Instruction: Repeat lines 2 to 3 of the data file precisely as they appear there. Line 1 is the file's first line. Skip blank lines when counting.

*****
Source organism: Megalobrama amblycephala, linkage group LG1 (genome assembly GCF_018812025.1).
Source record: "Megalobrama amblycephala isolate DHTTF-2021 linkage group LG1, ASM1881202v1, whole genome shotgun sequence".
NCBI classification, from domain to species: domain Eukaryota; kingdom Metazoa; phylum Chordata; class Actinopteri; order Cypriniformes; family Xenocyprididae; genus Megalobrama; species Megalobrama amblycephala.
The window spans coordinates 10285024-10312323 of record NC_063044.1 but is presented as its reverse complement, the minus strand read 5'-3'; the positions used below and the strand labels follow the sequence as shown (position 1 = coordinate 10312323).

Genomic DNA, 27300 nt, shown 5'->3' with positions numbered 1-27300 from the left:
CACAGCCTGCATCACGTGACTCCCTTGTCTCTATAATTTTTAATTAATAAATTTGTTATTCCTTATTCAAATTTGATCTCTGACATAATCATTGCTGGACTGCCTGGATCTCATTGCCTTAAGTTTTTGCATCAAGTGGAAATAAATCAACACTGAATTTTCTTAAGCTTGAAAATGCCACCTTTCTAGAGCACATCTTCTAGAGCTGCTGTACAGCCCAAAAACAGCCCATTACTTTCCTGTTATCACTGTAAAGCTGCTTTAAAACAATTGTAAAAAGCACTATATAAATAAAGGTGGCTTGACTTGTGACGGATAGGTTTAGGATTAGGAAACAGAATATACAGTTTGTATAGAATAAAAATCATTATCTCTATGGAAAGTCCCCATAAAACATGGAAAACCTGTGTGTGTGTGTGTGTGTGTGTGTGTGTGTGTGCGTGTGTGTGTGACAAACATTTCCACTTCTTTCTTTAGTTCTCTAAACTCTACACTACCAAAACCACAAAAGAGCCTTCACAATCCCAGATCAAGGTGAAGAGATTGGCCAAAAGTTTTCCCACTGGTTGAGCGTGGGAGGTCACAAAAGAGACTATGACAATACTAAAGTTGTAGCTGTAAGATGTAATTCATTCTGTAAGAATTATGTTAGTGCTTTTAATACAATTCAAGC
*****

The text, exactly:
Source record: "Megalobrama amblycephala isolate DHTTF-2021 linkage group LG1, ASM1881202v1, whole genome shotgun sequence".
NCBI classification, from domain to species: domain Eukaryota; kingdom Metazoa; phylum Chordata; class Actinopteri; order Cypriniformes; family Xenocyprididae; genus Megalobrama; species Megalobrama amblycephala.